On the west side of the peninsula, the Chicago and West Michigan Railway (later the Pere Marquette Railway) and several commercial cruise lines were early in generating traffic to Northern Michigan destinations. The Pere Marquette Railway operated rail car ferries across Lake Michigan out of Ludington. The most known ferry is the SS Badger which is still in use today for automobiles and passengers.
The Grand Rapids and Indiana Railroad provided rail service between Cincinnati, Ohio and Mackinaw City. It was later bought out by the Pennsylvania Railroad. It served resort towns such as Traverse City, Petoskey, and Cadillac. In 1975 the line was bought by the Michigan Department of Transportation and the Michigan Northern Railway was contracted to operate. By 1984 much of the railroad was abandoned and operations were handed over to the Tuscola and Saginaw Bay Railway.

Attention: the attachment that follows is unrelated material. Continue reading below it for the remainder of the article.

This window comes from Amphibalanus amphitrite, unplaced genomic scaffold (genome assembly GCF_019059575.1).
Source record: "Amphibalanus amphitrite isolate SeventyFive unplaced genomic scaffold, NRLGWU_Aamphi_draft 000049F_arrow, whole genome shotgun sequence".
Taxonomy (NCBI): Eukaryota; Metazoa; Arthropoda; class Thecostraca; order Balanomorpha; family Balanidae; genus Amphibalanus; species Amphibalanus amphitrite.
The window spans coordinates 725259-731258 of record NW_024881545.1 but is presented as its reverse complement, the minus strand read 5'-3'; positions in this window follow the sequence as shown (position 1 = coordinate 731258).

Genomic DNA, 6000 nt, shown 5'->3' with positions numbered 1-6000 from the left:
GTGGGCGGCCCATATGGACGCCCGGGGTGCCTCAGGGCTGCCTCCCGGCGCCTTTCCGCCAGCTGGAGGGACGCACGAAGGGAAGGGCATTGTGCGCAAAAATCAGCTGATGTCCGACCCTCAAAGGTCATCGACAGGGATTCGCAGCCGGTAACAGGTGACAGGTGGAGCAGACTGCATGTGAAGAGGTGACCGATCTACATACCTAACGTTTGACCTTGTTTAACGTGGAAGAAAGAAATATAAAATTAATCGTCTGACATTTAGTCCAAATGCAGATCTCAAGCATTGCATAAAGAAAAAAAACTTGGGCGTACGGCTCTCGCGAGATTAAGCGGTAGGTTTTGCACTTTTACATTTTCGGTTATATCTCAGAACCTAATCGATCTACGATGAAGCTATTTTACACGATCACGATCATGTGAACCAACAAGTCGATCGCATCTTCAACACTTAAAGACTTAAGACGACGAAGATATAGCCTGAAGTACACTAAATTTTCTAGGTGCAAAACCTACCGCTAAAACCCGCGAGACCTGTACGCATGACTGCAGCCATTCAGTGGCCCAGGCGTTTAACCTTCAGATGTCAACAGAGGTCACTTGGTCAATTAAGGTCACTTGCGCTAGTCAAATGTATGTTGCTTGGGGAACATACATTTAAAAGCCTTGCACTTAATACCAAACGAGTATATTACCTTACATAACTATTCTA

The Ann Arbor was a railroad stretching from Toledo, Ohio to Elberta, Michigan where it operated an rail car ferry until 1982. The ferry serviced the cities of Manitowoc, Wisconsin, Menominee, Michigan, and Manistique, Michigan. The Ann Arbor became a part of Conrail and then was later divided up between the Michigan Northern Railway and the Michigan Interstate Railway Company. The remaining portions of the line were absorbed into the state owned lines operated by the Tuscola and Saginaw Bay Railway.
Currently, Northern Michigan's railroad system is a skeleton of its former self. After the Chief Wawatam stopped running in 1984, rail lines serving the Straits of Mackinac were soon abandoned. In years past, four different railroads served Mackinaw City and St. Igance, and now none are left.
The remainder of the former Detroit and Mackinac Railway is now the Lake State Railway. It operates a line from Bay City to Pinconning where it then branches northeast to Alpena and northwest to Gaylord.